Tap-in payments in Moscow’s newly modernised metro have failed, leaving commuters queuing up at ticket windows to pay in cash, like the old days.

And Ikea is far from alone in leaving: General Motors, Volvo, Volkswagen and other western car companies are unceremoniously pulling out of manufacturing, too.

Some 150 miles outside Moscow, the director of a private school that relies on fees from the children of western car company executives told me she was in shock.

‘Our school was a beacon of modernity for our region,’ she said, begging me not to publish her name. ‘We won prizes. The fees of our foreign students subsidised the best education possible for the Russian children. Now I don’t think we will survive.’

A minority of Russians do oppose the war – though few will say so loudly and publicly. After a few days of minor demonstrations, some 6,000 protesters have been arrested nationwide this week.

‘Almost everyone who goes to [protest] meetings has been arrested, charged and fined,’ said Sasha, 20, a video editor for a Moscow theatre festival.

‘The first time, it’s 20,000 rubles (£120). The second, it’s jail for 15 days. Then much worse. People are scared.’ 

Russia is continuing to advance in southern Ukraine, with Mariupol under bombardment and Odessa and Mykolaiv under threat. Chernihiv, in the north, and Kharkiv, in the east, continue to come under heavy bombardment. The capital Kyiv is also under threat, though Ukrainian counter-attacks took out some Russian forces early on Friday

A Russian armoured vehicle sits on a street of wrecked troop transports after several attacks trying to seize the town of Bucha

A woman weeps in the streets of Irpin, a satellite city of the Ukrainian capital Kyiv, after it was destroyed by a Russian shell

At 1am on Friday, police arrived at the apartment of a prominent opposition activist and journalist, claiming he had been spotted at an ‘unauthorised protest’.

In scenes reminiscent of a spy thriller, the man fled across a rooftop clutching his laptop and passport while his partner spoke to police.

Officers handed her a summons demanding the activist hand himself in at a police station within 24 hours. He is now in hiding.

‘He’s a fugitive and has no idea how to get out of the country now,’ says his partner, who asked for their identity to be protected. ‘He ditched his phone in case of surveillance. It’s terrifying.’

But, to be clear, the vast majority of Russians still seem to support their president’s war.

An official poll earlier this week showed that nearly 70 per cent of Russians backed what the Kremlin still calls a ‘limited military operation’.

The support can partly be blamed on an increasingly supine and nationalistic media, as Putin has ruthlessly cracked down on his critics on television and in the press.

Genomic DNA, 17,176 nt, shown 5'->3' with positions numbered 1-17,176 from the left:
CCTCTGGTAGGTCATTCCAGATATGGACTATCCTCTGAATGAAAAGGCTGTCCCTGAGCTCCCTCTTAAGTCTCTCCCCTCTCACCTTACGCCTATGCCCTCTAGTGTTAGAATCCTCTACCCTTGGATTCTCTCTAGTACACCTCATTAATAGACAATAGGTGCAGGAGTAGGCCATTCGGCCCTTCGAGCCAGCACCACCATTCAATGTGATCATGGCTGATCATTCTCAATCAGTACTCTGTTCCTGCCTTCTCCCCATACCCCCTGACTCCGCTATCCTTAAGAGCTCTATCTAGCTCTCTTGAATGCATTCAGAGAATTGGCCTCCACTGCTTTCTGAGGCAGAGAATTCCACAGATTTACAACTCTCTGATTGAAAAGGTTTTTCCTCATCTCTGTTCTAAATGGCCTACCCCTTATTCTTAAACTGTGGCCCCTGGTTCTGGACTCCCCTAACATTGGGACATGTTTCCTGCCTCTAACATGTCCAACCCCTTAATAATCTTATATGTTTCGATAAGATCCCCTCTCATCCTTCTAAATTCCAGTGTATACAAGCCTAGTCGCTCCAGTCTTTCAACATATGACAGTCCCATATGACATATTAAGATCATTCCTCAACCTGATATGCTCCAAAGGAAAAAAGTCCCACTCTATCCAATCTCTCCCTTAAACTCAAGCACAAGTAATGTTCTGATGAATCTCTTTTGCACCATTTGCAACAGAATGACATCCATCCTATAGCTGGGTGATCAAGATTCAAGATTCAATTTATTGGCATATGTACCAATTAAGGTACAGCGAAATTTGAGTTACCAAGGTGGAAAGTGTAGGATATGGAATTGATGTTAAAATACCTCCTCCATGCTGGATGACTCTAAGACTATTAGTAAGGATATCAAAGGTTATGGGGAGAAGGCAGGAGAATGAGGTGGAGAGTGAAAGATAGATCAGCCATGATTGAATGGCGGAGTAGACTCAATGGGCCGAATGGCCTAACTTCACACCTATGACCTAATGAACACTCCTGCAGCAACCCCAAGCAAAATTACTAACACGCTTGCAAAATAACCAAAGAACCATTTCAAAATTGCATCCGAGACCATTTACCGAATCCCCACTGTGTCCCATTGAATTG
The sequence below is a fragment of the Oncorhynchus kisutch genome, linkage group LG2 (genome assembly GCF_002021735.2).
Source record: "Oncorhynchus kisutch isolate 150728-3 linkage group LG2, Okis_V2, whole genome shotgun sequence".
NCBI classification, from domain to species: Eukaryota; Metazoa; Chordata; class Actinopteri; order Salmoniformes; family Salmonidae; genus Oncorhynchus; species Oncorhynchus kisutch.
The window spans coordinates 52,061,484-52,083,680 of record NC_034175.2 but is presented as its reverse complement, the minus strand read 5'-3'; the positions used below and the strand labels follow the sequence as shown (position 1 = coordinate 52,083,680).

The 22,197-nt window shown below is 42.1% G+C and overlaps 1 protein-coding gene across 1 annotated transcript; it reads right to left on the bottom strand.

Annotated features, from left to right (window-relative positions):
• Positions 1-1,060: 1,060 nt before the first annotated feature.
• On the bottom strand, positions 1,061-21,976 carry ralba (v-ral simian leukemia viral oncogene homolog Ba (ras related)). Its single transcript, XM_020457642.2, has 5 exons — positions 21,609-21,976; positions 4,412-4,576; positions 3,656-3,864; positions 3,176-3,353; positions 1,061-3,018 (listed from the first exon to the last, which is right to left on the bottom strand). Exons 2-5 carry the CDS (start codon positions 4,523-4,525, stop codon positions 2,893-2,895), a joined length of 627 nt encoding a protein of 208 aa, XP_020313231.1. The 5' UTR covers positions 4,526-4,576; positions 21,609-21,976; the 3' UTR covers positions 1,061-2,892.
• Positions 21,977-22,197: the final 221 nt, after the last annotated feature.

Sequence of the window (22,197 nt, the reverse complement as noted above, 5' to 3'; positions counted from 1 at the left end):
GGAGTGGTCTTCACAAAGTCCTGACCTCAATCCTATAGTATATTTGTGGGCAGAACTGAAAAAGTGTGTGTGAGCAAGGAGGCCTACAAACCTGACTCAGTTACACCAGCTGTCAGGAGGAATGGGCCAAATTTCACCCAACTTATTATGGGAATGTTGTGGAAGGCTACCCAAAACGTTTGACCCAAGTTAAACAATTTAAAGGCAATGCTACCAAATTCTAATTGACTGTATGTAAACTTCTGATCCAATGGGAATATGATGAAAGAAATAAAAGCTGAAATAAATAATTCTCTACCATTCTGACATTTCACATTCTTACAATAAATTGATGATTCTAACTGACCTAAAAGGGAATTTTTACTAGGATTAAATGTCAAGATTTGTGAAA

A radio station and an internet news channel were banned yesterday. Access to Russian-language news sites produced abroad has also been hampered – while the BBC’s websites and Radio Liberty were restricted yesterday.

Open and sometimes furious dissent, however, is widespread on social media – especially secure platforms such as Telegram – which are now filled with photographs of graffiti including ‘No to War’ and ‘F*** Putin’s war’ scrawled on bus stops and walls.

In Moscow’s Khamovniki district, I saw a group of municipal workers wearing orange overalls busily painting over graffiti on the wall of a museum.

‘I have no idea what was there. I didn’t read it,’ said a frightened worker, one of the millions of Central Asian labourers who perform much of Moscow’s low-paid municipal work.

A few middle-class Muscovites are trying to leave – not least because all young men aged between 18 and 27 are being forced to register to be drafted into the increasingly hellish conflict.

Unable to use his own bank cards, Vasily, 20, a filmmaker and theatrical producer, had to borrow from friends, who banked with private Russian banks not yet under sanctions, to buy a one-way ticket to Armenia for £500.

Most neighbouring countries have closed their airspace to Russian flights, leaving Turkey, Serbia and Armenia as the only possible destinations for those seeking to escape.

But even those routes began to close yesterday as international aircraft leasing companies pulled the plug on their contracts with private Russian airlines.

A Nordwind airlines flight from Moscow to Yerevan had to land in a different Russian city as the pilot announced that the lease on the plane had been cancelled mid-air.

At Moscow’s near-deserted Vnukovo airport yesterday, all daily Turkish Airlines flights to Istanbul were fully booked and long queues of passengers, most carrying large amounts of luggage, waited at the check-in stands. Some had paid £1,500 for a one-way ticket.

For now, most Russians are standing behind their president’s dangerous campaign. But the sanctions are taking a real toll here – and worse is surely to come.